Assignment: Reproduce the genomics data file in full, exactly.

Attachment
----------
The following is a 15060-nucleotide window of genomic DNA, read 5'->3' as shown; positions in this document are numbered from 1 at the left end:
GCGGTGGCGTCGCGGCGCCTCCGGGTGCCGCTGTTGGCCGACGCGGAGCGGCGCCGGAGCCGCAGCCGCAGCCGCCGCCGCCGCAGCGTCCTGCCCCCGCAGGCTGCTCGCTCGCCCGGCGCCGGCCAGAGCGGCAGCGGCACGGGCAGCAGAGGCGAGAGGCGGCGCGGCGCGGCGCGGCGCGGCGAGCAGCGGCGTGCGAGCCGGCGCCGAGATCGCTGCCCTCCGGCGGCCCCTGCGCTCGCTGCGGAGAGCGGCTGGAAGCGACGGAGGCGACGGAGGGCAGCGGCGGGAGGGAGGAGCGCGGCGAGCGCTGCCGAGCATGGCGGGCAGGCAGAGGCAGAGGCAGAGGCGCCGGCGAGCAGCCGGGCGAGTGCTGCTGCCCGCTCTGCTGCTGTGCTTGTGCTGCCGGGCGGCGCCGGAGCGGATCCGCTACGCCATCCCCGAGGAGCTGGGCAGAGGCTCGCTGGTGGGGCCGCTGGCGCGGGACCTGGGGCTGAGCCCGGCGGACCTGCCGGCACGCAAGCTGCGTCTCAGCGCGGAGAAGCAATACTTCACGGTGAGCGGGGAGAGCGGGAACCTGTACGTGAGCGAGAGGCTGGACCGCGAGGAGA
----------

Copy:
The following is a 15060-nucleotide window of genomic DNA, read 5'->3' as shown; positions in this document are numbered from 1 at the left end:
GCGGTGGCGTCGCGGCGCCTCCGGGTGCCGCTGTTGGCCGACGCGGAGCGGCGCCGGAGCCGCAGCCGCAGCCGCCGCCGCCGCAGCGTCCTGCCCCCGCAGGCTGCTCGCTCGCCCGGCGCCGGCCAGAGCGGCAGCGGCACGGGCAGCAGAGGCGAGAGGCGGCGCGGCGCGGCGCGGCGCGGCGAGCAGCGGCGTGCGAGCCGGCGCCGAGATCGCTGCCCTCCGGCGGCCCCTGCGCTCGCTGCGGAGAGCGGCTGGAAGCGACGGAGGCGACGGAGGGCAGCGGCGGGAGGGAGGAGCGCGGCGAGCGCTGCCGAGCATGGCGGGCAGGCAGAGGCAGAGGCAGAGGCGCCGGCGAGCAGCCGGGCGAGTGCTGCTGCCCGCTCTGCTGCTGTGCTTGTGCTGCCGGGCGGCGCCGGAGCGGATCCGCTACGCCATCCCCGAGGAGCTGGGCAGAGGCTCGCTGGTGGGGCCGCTGGCGCGGGACCTGGGGCTGAGCCCGGCGGACCTGCCGGCACGCAAGCTGCGTCTCAGCGCGGAGAAGCAATACTTCACGGTGAGCGGGGAGAGCGGGAACCTGTACGTGAGCGAGAGGCTGGACCGCGAGGAGA